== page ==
A new report by ThinkProgress.com unearthed disturbing figures when it came to the number of police-related deaths that occurred in America in the month of March alone.
Just last month, in the 31 days of March, police in the United States killed more people than the UK did in the entire 20th century. In fact, it was twice as many; police in the UK only killed 52 people during that 100 year period.
According to the report by ThinkProgess, in March alone, 111 people died during police encounters — 36 more than the previous month. As in the past, numerous incidents were spurred by violent threats from suspects, and two officers were shot in Ferguson during a peaceful protest. However, the deaths follow a national pattern: suspects were mostly people of color, mentally ill, or both.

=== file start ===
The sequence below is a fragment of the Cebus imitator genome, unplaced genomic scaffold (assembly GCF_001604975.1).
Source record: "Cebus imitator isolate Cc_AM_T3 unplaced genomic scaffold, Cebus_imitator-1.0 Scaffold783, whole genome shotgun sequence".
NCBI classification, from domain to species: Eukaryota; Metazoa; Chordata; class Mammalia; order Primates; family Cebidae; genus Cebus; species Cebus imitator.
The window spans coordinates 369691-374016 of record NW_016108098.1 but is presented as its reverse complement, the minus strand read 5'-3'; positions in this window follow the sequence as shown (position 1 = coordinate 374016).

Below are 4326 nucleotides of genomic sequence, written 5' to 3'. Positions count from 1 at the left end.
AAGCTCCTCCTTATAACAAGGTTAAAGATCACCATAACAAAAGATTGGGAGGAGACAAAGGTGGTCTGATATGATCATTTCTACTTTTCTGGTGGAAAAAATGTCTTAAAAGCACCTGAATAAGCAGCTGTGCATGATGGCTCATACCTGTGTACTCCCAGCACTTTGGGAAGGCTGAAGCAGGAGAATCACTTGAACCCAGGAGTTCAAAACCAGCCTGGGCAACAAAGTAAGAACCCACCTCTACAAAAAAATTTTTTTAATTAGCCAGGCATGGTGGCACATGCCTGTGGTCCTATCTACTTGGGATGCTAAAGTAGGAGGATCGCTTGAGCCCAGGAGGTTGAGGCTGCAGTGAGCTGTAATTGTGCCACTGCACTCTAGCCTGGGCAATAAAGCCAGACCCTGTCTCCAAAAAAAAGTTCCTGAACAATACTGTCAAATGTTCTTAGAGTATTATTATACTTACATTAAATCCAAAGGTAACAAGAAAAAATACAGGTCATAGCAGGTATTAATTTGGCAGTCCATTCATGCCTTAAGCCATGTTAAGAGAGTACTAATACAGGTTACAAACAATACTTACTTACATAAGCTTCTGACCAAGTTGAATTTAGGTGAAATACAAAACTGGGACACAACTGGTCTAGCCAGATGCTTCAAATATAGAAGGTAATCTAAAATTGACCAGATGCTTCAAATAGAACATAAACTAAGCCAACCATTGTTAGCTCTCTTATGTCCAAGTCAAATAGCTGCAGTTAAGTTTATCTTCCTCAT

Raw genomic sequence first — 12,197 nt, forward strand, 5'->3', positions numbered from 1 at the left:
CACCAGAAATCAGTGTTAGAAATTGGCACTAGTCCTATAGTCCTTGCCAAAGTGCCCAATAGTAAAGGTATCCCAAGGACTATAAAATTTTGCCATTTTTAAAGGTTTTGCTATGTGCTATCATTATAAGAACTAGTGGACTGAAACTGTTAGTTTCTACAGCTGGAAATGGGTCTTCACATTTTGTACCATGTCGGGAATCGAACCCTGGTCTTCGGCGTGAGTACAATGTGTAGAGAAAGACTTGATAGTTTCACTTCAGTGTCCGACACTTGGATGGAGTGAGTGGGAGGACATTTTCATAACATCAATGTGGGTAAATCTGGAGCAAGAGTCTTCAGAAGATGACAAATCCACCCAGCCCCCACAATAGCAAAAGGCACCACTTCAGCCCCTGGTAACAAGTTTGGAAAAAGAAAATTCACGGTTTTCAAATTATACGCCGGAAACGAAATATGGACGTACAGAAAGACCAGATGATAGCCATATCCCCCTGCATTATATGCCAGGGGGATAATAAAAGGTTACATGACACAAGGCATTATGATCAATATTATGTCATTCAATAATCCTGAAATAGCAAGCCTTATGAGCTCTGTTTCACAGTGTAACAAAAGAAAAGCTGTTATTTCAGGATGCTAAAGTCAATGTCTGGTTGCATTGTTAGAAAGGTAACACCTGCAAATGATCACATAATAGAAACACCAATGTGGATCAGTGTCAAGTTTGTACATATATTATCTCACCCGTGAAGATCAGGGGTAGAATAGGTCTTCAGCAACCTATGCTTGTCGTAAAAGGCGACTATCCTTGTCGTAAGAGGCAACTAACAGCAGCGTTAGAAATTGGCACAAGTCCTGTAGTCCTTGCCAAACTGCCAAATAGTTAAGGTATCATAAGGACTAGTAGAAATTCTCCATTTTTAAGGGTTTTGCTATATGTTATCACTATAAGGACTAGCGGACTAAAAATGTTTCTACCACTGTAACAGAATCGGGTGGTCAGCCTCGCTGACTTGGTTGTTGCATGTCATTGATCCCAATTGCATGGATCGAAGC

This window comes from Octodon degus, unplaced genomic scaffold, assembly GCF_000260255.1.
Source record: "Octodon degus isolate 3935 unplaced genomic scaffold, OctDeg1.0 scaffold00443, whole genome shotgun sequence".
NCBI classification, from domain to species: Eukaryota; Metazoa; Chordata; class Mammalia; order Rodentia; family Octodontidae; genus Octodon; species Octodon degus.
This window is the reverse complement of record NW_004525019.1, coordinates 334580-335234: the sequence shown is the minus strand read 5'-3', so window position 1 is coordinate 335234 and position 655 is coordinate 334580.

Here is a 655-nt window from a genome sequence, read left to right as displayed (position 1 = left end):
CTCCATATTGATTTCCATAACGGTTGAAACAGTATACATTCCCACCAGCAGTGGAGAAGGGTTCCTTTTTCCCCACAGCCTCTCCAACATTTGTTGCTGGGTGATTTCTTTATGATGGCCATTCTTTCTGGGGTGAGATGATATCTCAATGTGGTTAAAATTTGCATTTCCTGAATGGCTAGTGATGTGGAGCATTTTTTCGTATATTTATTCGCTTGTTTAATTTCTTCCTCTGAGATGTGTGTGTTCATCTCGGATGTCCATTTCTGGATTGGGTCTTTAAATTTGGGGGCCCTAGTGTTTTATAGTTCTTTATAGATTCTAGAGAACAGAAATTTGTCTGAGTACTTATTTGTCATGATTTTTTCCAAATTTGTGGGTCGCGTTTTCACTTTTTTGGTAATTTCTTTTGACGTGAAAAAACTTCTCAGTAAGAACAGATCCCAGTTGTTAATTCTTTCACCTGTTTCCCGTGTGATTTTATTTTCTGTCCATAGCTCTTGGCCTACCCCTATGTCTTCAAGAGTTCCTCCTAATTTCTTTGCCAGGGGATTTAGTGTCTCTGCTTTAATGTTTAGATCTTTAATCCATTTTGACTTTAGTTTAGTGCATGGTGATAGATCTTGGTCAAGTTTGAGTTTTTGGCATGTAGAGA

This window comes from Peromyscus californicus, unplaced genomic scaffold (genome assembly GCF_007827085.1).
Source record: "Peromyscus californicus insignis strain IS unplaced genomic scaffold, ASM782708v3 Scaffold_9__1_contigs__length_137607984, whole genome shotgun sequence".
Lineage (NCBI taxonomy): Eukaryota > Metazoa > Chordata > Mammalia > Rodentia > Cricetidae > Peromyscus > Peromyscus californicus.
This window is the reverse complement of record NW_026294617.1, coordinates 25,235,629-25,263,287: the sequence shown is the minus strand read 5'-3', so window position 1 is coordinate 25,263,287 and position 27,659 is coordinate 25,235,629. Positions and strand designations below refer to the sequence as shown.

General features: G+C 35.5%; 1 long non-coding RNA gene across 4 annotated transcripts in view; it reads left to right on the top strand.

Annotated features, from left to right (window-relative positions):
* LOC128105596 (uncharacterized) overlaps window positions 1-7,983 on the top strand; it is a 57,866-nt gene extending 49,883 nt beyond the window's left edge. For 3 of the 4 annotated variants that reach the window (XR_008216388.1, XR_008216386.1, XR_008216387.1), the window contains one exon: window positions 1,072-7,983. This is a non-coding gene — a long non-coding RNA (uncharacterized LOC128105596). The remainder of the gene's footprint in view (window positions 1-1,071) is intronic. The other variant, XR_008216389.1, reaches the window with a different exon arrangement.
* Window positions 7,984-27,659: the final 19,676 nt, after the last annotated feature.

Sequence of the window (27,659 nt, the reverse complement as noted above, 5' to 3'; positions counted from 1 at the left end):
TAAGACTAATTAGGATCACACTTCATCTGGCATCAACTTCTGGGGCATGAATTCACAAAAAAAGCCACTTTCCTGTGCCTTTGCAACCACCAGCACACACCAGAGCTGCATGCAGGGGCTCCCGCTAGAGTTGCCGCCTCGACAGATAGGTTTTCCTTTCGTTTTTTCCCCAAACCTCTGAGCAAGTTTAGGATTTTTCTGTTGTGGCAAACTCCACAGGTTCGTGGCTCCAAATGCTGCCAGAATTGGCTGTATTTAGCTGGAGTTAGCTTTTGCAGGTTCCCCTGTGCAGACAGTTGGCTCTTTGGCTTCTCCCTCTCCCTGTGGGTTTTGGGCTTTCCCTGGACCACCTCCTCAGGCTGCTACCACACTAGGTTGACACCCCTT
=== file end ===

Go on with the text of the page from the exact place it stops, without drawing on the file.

This high number in March increased the average for police killings from every 8.5 hours, to nearly 1 police killing every 6.5 hours in the US.
These numbers are staggering and show a serious problem of the violent tendencies within the US policing apparatus.
Let’s look at our immediate neighbors to the north, Canada. The total number of citizens killed by law enforcement officers in the year 2014, was 14; that is 78 times fewer people than the US.
From 2010 through 2014, there were four fatal police shootings in England, which has a population of about 52 million. By contrast, Albuquerque, N.M., with a population 1 percent the size of England’s, had 26 fatal police shootings in that same time period.
China, whose population is 4 and 1/2 times the size of the United States, recorded 12 killings by law enforcement officers in 2014.
On average, US police kill people at a rate 70 times higher than any of the other first world countries as they “protect and serve” the American citizens.